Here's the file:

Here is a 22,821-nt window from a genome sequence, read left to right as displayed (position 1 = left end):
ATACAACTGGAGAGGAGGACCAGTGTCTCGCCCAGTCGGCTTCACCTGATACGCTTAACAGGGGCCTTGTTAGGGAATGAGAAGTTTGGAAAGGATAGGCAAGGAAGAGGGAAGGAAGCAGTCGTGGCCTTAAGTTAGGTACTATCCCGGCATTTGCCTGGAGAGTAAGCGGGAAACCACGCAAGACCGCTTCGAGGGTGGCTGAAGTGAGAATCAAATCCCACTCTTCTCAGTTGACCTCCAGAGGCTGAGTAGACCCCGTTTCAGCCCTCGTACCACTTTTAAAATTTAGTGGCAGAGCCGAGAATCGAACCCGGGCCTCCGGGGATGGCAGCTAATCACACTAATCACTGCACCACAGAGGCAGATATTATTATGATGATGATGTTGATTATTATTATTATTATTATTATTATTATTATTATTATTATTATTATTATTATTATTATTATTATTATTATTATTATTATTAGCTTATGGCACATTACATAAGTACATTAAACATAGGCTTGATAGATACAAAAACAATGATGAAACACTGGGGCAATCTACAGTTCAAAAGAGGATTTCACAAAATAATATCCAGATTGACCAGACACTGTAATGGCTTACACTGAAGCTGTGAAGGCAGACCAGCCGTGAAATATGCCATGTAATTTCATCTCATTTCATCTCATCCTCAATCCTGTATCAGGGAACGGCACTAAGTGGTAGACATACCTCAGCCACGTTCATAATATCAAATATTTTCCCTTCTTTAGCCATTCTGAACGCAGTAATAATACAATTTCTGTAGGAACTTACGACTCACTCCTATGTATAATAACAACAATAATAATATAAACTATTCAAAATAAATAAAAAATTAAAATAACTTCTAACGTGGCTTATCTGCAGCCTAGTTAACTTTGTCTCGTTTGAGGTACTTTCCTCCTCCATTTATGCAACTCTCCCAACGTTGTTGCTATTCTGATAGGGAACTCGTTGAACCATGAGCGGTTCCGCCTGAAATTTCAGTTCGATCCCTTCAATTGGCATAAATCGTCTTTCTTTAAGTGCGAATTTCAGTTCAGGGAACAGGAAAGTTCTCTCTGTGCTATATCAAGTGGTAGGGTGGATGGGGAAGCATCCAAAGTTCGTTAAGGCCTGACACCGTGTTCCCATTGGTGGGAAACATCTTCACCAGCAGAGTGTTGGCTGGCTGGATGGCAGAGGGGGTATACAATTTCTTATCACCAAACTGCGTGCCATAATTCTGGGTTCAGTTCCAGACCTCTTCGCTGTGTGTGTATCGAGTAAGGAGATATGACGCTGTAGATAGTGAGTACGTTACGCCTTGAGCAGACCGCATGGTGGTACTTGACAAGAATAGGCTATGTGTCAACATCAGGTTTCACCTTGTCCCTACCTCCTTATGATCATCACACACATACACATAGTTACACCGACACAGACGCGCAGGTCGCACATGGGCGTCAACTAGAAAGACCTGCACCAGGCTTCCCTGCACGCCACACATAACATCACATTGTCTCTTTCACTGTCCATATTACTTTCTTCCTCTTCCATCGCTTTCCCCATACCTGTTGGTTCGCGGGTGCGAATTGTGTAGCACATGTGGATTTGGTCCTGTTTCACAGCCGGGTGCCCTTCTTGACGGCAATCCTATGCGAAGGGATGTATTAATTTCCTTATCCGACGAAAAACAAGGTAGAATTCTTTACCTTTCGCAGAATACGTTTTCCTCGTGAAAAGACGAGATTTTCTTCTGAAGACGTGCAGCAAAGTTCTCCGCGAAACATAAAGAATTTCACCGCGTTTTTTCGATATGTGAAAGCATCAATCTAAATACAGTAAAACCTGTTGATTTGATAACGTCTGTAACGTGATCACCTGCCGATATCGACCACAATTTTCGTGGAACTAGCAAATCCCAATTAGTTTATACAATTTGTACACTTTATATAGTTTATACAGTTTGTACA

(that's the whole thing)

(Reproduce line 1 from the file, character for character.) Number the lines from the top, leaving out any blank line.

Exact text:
Here is a 22,821-nt window from a genome sequence, read left to right as displayed (position 1 = left end):